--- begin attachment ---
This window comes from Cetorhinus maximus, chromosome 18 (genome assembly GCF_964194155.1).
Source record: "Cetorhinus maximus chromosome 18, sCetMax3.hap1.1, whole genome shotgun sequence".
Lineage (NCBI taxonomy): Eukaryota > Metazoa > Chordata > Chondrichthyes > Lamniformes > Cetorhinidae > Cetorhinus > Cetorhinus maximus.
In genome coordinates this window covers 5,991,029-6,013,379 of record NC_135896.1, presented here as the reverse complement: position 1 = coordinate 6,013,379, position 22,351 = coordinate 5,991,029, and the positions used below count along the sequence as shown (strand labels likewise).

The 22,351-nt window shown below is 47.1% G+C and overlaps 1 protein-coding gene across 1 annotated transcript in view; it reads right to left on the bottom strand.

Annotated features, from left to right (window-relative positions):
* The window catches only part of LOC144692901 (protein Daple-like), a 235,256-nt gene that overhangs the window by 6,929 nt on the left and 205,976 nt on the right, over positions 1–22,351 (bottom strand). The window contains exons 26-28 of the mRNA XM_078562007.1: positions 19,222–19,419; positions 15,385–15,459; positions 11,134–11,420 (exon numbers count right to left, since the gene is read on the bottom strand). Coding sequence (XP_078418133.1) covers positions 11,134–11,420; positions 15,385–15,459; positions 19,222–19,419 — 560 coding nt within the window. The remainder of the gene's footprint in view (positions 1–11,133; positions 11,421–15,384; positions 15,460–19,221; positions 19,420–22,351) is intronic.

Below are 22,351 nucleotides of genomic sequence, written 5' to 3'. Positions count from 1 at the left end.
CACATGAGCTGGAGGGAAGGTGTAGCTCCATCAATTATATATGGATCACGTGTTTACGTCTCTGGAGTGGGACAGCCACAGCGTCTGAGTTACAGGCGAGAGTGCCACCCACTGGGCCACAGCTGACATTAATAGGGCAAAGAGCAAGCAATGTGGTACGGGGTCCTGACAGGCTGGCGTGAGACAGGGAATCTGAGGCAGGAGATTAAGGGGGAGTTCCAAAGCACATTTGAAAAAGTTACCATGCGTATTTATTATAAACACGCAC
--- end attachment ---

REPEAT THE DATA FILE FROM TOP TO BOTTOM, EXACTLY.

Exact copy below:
This window comes from Cetorhinus maximus, chromosome 18 (genome assembly GCF_964194155.1).
Source record: "Cetorhinus maximus chromosome 18, sCetMax3.hap1.1, whole genome shotgun sequence".
Lineage (NCBI taxonomy): Eukaryota > Metazoa > Chordata > Chondrichthyes > Lamniformes > Cetorhinidae > Cetorhinus > Cetorhinus maximus.
In genome coordinates this window covers 5,991,029-6,013,379 of record NC_135896.1, presented here as the reverse complement: position 1 = coordinate 6,013,379, position 22,351 = coordinate 5,991,029, and the positions used below count along the sequence as shown (strand labels likewise).

The 22,351-nt window shown below is 47.1% G+C and overlaps 1 protein-coding gene across 1 annotated transcript in view; it reads right to left on the bottom strand.

Annotated features, from left to right (window-relative positions):
* The window catches only part of LOC144692901 (protein Daple-like), a 235,256-nt gene that overhangs the window by 6,929 nt on the left and 205,976 nt on the right, over positions 1–22,351 (bottom strand). The window contains exons 26-28 of the mRNA XM_078562007.1: positions 19,222–19,419; positions 15,385–15,459; positions 11,134–11,420 (exon numbers count right to left, since the gene is read on the bottom strand). Coding sequence (XP_078418133.1) covers positions 11,134–11,420; positions 15,385–15,459; positions 19,222–19,419 — 560 coding nt within the window. The remainder of the gene's footprint in view (positions 1–11,133; positions 11,421–15,384; positions 15,460–19,221; positions 19,420–22,351) is intronic.

Below are 22,351 nucleotides of genomic sequence, written 5' to 3'. Positions count from 1 at the left end.
CACATGAGCTGGAGGGAAGGTGTAGCTCCATCAATTATATATGGATCACGTGTTTACGTCTCTGGAGTGGGACAGCCACAGCGTCTGAGTTACAGGCGAGAGTGCCACCCACTGGGCCACAGCTGACATTAATAGGGCAAAGAGCAAGCAATGTGGTACGGGGTCCTGACAGGCTGGCGTGAGACAGGGAATCTGAGGCAGGAGATTAAGGGGGAGTTCCAAAGCACATTTGAAAAAGTTACCATGCGTATTTATTATAAACACGCAC